One of the talking points was the role of genetics in infants born with BA. Paul Tam’s group had identified certain genes in their Han Chinese population which seemed to be more common in affected infants, and particularly in females. These so-called susceptibility genes – ADD3 is an example from these Chinese studies, may increase the risk of the disease although are not thought to be the cause of the disease.
As you know BA is a complex, mysterious disease but one thing we do know Is that there is more than one type or variant. We characterised one of these variants back in 1992 and named it as the Biliary Atresia Splenic Malformation syndrome, a bit of a mouthful, and therefore always shortened to BASM . It has always been likely to have a significant genetic component as there is involvement of other
developing organs such as the spleen but previous work has not really been conclusive. So, recently the big American consortium, ChilLDren, funded a research project to try and identify such a gene . They found that mutations in a gene called PKD1L1 were present in about 5% of their BASM infants. Interestingly this gene seems to play a significant role in embryonic life by controlling the cilia of certain cells. These cilia are hair-like processes on the outside of cell walls which are capable of movement and can beat rhythmically. This actually provides a connection with one of the other components of the BASM syndrome, that of situs inversus. In this condition the abdominal organs are the wrong-way round or have a mirror image relationship with the normal situation. So, for example the liver is on the left, not the right and the stomach is on the right not the left. It is thought that the normal beating of cilia very early on in gestation determines which side of the body each organ is on. Failure to beat properly leaves it to chance and therefore the possibility of situs inversus.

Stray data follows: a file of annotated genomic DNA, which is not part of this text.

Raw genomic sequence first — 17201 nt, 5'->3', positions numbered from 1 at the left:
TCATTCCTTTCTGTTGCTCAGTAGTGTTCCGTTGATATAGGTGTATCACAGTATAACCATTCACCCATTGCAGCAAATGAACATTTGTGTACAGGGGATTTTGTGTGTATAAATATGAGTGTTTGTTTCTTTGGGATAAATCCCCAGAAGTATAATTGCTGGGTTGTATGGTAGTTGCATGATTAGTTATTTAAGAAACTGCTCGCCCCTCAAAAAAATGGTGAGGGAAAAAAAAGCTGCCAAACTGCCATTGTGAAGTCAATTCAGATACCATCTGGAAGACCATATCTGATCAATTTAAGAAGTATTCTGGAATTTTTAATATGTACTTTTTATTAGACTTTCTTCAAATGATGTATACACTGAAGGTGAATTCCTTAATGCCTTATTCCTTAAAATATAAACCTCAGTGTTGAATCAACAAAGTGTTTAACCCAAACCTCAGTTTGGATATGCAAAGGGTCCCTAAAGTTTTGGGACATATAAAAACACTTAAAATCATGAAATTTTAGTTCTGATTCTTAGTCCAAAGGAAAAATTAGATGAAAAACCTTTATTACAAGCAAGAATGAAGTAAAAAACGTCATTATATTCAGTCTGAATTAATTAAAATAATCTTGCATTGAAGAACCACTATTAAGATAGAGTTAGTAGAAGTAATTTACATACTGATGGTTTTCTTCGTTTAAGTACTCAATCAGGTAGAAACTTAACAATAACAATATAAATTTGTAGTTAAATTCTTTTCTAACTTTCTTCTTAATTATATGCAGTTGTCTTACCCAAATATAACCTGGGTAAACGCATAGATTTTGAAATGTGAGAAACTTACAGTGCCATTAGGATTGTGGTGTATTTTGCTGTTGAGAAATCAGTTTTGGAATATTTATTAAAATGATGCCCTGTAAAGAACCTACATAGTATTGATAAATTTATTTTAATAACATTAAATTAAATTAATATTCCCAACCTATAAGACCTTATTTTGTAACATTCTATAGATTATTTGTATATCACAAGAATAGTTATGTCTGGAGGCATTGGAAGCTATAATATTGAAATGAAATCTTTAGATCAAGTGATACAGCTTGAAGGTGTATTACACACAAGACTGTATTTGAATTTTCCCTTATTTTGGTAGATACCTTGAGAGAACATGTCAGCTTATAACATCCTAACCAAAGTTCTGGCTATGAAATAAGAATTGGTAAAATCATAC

One demonstration of the power and size of this American research consortium was the way this research was splashed to the media (FIG 5a b). It is fine work no doubt but it is not the first gene to be associated and it certainly ain’t the cause in the rest of the population with BA. It was found in only 5% of a variant that accounts for only 10% of all those born here in the UK. This kind of spin is all to common and is driven by a desire to expose your work as rapidly as possible to try and generate funds (and salaries) for the next big project.
My last overseas adventure just a day after returning from China was as an invitee to a big adult-centred surgical conference on hepato-biliary-pancreatic disease in Amsterdam. As one might imagine this was centred largely on liver and pancreatic cancer in the elderly but the new technology involving robot surgery was interesting -not that we will be able to afford it in Kings of course! Anyway, I was invited, probably as the token paediatric surgeon, to address a smaller sub-meeting. My content was largely on the lessons and virtues of centralisation of resources, something which the CLDF backed in the 1990s resulting in todays arrangements. In fact, following our lead: Switzerland, The Netherlands, Denmark, Norway, Finland and now Sweden have all centralised their practice. Do you know we in
the UK have the lowest median time to Kasai operation in the world – its 49 days. This is lower even than in those countries which screen for the disease using stool colour charts. We also have the 2nd best outcomes in terms of clearance of jaundice – now around 65-70%. The Japanese still are 5% or so better than that.
What’s on the horizon? We are in the final stages of planning of the 2nd International BARD (BA and related diseases) Conference. This will be held to follow the BAPS (British Association of Paediatric Surgeons) conference in the delightful Belgian mediaeval city of Bruges on the 10th and 11th July 2020. Anyone with any interest in biliary atresia, parent, specialist nurse, clinician, researcher is welcome to attend and details will follow shortly. CLDF will certainly be there!
Prof Mark Davenport ChM FRCS (Paeds)
Consultant Surgeon, Kings College Hospital, London Mark.firstname.lastname@example.org